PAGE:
Should You Bring Your Old Fitness Equipment Back to Life?

NordicTrack01Do you have old fitness equipment lying around your house? Hiding in the basement? Buried in the bottom of a closet? Sitting in a corner of your bedroom with clothes hanging on it?

Is it worth it to try and make some use of it? Should you try to find it a new home? Maybe just toss it in the trash? It depends.

First of all, consider it’s condition. Does it work properly? Safely? If not, can it be repaired? If it’s not working and repair is not possible or not worth it to you, then toss it. If it is in good working condition…

Is it a piece of fitness equipment that really could help you get in shape or was this a bad impulse buy from a late night infomercial? A lot of people hold on to old fitness equipment because they feel guilty about not using it. They feel like getting rid of it is an admission of fitness failure. But it doesn’t have to be. If the fitness equipment was never worthwhile to begin with then tossing it just means you’ve come to your senses.

If you were to drag it out, dust it off and find a space for it, would you use it? It’s in great condition. It’s a valid, worthwhile piece of exercise equipment that could actually help you get into shape. Yet you didn’t use it when you bought it. Now, you need to get honest with yourself. Have you changed since you bought it? Are you more ready now to make a change? Is there something else you’d rather do for a workout?

If you cannot see yourself committing to workout with this piece of equipment then let it go. Maybe you’ll find something else that inspires you, but this is not it. There are so many ways to get fit. Find a way to workout that feels good to you… or at least find something you don’t despise!

Sometimes the issue with a quality piece of fitness equipment is confidence. Is the reason you’re not using it that you feel like you don’t really know what you’re doing? For example, I’ve got a Nordic Track that I’ve had for about 15 years. I don’t use it very often these days, but I did recently break it out when I needed a cardio session on a cold rainy day.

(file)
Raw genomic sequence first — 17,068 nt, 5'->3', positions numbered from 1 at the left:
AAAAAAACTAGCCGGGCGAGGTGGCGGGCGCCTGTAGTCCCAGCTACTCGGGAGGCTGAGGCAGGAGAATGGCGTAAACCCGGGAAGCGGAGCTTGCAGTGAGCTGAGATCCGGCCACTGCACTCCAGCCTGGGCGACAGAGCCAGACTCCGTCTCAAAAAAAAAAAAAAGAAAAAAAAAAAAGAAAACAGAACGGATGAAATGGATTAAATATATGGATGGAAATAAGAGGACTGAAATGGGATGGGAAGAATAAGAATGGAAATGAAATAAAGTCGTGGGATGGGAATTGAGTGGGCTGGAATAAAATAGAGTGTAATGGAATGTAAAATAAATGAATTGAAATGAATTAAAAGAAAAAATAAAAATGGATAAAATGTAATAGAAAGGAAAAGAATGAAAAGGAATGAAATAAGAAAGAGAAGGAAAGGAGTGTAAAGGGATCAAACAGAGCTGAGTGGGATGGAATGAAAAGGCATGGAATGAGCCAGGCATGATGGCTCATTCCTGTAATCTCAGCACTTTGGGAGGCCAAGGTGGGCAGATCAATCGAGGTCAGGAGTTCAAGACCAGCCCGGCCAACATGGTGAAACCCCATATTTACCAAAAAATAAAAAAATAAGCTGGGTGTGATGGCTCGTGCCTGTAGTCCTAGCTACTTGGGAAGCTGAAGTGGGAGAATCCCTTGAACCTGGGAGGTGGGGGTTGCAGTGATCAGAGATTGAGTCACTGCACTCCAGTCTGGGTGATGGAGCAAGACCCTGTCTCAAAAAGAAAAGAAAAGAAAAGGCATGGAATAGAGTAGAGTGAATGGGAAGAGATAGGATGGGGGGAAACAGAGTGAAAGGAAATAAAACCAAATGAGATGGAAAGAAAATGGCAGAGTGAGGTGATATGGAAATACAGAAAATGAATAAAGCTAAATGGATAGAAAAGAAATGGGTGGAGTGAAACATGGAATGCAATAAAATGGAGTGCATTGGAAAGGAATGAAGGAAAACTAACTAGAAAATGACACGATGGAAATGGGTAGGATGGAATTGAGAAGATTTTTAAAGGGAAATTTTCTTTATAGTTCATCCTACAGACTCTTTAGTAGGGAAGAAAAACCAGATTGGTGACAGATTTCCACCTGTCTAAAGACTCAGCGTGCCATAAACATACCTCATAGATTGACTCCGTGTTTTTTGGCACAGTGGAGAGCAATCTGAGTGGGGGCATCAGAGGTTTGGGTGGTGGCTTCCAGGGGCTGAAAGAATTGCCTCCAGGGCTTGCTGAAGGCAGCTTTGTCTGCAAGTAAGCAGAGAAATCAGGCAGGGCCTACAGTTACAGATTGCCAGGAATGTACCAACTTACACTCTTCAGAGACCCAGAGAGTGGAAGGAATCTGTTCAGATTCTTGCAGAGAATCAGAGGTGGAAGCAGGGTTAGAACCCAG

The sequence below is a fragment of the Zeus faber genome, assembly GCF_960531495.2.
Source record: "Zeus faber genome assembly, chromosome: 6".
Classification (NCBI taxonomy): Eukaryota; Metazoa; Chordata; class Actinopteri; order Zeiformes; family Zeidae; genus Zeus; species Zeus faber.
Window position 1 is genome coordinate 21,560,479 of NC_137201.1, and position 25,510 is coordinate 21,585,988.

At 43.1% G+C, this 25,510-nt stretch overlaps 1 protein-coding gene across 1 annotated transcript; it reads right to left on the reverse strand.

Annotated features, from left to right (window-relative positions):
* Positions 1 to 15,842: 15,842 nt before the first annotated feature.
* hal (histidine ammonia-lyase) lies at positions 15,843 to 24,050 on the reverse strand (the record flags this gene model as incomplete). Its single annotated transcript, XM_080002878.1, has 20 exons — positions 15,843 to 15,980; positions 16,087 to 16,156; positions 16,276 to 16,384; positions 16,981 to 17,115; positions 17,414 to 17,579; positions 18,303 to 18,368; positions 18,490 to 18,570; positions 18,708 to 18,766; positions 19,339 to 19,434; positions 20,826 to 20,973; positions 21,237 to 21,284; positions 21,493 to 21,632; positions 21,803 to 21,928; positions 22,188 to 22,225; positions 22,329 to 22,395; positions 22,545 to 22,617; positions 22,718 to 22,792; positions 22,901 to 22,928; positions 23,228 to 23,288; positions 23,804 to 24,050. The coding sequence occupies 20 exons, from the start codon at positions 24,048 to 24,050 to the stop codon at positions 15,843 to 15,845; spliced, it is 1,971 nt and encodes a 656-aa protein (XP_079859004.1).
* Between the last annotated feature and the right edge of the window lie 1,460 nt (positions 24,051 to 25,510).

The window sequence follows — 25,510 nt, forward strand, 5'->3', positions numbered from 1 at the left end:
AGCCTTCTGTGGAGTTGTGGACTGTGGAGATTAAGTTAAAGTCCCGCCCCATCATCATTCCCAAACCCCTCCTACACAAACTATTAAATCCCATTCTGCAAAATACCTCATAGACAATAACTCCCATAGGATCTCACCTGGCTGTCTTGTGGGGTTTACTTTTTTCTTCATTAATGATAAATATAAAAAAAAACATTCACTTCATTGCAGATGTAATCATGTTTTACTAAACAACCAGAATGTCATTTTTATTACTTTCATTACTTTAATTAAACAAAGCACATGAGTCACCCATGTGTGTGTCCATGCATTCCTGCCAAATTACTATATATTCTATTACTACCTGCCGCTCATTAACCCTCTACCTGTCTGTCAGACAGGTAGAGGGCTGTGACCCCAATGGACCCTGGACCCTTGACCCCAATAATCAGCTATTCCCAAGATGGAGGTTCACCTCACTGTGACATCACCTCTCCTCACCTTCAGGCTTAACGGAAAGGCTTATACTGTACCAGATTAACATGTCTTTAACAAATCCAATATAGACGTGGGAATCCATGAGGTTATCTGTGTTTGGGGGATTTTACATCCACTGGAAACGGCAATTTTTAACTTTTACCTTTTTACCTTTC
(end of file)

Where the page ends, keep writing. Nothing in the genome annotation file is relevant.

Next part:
Something that I remember from the instructional video (yes, a VHS video tape) was that they said it might take as long as 20 minutes on the machine to start to get the hang of it. If you skipped the instructional video or just felt too awkward to keep going until you found your stride then maybe, with a little more patience, it’s worth a try.

Another example is the Total Gym. It’s a piece of equipment with a lot of potential for your fitness, but as with free weights, if you don’t know how to put together a good program or how to do the exercises with good form you may feel discouraged and overwhelmed. When it comes to something like the Total Gym you might want to hire a trainer for a few sessions to get the most benefit out of it.

To sum things up… you need to get rid of it if it’s broken or otherwise unsafe to use, if you know you just don’t want to do the type of exercise it would involve, or if it was a piece of junk in the first place ¬†and not worth using. Keep it if it’s in good working condition, and it’s something you feel like you might actually be able to get yourself to do at least a couple of times a week. And finally, if you need a little help to make the most of your fitness equipment, go online and do some research or consider hiring a trainer to teach you how to use the equipment effectively.

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